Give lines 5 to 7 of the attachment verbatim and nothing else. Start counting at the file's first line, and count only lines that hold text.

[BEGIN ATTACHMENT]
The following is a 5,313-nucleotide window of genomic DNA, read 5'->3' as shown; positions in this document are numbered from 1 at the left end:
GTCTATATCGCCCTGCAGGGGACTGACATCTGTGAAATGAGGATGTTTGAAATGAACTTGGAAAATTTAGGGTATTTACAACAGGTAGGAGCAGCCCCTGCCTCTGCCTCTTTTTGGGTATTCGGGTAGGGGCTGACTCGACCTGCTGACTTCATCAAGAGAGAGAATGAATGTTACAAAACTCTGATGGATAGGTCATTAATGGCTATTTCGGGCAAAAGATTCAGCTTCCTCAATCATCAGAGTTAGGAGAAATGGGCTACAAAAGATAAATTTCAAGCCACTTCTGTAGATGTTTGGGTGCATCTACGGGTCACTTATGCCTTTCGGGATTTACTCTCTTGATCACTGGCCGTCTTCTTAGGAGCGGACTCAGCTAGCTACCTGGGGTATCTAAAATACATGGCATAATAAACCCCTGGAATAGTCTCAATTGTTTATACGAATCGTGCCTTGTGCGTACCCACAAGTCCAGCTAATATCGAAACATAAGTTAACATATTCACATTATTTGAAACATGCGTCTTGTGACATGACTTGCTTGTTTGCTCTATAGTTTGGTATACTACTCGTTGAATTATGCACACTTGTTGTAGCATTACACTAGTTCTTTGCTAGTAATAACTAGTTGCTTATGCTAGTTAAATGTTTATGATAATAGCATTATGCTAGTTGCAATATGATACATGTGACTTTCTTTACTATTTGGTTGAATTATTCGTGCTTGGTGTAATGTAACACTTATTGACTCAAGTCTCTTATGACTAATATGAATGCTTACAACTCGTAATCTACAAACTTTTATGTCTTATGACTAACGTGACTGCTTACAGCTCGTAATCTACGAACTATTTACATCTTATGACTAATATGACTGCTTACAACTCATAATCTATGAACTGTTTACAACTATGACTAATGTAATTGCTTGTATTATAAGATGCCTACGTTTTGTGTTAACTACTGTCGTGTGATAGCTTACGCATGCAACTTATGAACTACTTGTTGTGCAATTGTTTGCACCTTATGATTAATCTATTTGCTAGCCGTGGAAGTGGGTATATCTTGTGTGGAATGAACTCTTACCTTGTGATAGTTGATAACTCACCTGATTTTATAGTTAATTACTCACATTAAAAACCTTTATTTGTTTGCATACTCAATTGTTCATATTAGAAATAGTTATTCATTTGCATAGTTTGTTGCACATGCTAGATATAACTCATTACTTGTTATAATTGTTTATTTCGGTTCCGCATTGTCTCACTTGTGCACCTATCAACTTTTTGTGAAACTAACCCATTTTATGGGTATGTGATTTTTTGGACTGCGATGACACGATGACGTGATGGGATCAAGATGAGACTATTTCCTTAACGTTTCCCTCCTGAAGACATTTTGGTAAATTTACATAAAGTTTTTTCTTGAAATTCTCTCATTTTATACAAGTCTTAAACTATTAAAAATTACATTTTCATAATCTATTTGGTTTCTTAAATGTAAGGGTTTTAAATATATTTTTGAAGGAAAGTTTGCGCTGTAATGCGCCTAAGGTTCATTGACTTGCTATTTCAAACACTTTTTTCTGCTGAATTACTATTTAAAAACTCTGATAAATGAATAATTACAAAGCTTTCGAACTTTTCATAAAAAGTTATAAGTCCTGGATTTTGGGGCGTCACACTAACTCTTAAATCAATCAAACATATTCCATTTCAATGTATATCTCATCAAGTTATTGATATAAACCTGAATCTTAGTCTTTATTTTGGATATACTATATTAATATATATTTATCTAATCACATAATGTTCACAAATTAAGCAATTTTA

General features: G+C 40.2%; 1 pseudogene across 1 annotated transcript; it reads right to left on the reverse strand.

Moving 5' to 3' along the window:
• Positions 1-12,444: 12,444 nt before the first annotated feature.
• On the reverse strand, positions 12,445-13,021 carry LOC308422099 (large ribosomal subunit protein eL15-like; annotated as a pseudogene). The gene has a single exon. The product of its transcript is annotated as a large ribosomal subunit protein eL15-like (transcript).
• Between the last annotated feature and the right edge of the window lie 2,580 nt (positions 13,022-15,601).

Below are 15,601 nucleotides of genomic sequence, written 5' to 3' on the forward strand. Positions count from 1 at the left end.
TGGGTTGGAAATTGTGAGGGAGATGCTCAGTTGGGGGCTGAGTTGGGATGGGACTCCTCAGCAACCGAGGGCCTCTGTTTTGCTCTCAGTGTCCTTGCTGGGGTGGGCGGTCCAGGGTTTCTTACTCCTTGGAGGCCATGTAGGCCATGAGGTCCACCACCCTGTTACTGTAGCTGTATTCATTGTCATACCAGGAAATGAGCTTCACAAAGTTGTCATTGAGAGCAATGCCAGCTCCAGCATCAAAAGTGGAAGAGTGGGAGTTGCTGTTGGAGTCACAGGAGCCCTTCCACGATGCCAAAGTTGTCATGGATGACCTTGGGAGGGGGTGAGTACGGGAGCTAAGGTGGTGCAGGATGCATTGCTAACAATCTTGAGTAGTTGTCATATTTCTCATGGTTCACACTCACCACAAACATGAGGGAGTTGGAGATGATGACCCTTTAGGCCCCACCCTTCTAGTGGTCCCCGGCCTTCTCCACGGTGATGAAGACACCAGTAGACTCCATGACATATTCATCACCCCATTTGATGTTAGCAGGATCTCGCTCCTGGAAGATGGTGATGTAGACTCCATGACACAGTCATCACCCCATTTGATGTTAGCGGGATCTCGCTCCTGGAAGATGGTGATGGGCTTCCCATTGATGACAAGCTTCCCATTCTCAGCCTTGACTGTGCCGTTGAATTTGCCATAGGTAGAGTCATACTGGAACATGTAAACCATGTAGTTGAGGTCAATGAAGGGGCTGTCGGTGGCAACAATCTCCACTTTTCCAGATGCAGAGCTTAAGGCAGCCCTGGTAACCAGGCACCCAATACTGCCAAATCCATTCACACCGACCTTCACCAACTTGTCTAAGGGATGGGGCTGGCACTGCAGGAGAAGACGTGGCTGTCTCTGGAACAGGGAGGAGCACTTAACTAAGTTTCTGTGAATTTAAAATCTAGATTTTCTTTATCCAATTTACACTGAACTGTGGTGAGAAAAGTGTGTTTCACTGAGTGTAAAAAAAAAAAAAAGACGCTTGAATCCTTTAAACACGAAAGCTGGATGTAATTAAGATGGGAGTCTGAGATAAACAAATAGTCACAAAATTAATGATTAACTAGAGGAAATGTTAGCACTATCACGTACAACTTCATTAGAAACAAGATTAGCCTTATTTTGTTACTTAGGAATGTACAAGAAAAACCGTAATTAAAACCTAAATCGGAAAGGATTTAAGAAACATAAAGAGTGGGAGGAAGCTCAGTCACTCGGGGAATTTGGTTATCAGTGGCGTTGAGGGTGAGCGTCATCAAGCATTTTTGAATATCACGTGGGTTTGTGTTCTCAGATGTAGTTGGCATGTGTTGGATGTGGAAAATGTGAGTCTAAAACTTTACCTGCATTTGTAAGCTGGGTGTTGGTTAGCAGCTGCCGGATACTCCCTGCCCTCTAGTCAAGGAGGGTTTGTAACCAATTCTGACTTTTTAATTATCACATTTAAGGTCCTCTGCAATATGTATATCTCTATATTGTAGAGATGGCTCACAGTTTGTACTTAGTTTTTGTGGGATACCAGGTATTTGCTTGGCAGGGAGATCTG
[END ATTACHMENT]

• Positions 1-12,444: 12,444 nt before the first annotated feature.
• On the reverse strand, positions 12,445-13,021 carry LOC308422099 (large ribosomal subunit protein eL15-like; annotated as a pseudogene). The gene has a single exon. The product of its transcript is annotated as a large ribosomal subunit protein eL15-like (transcript).
• Between the last annotated feature and the right edge of the window lie 2,580 nt (positions 13,022-15,601).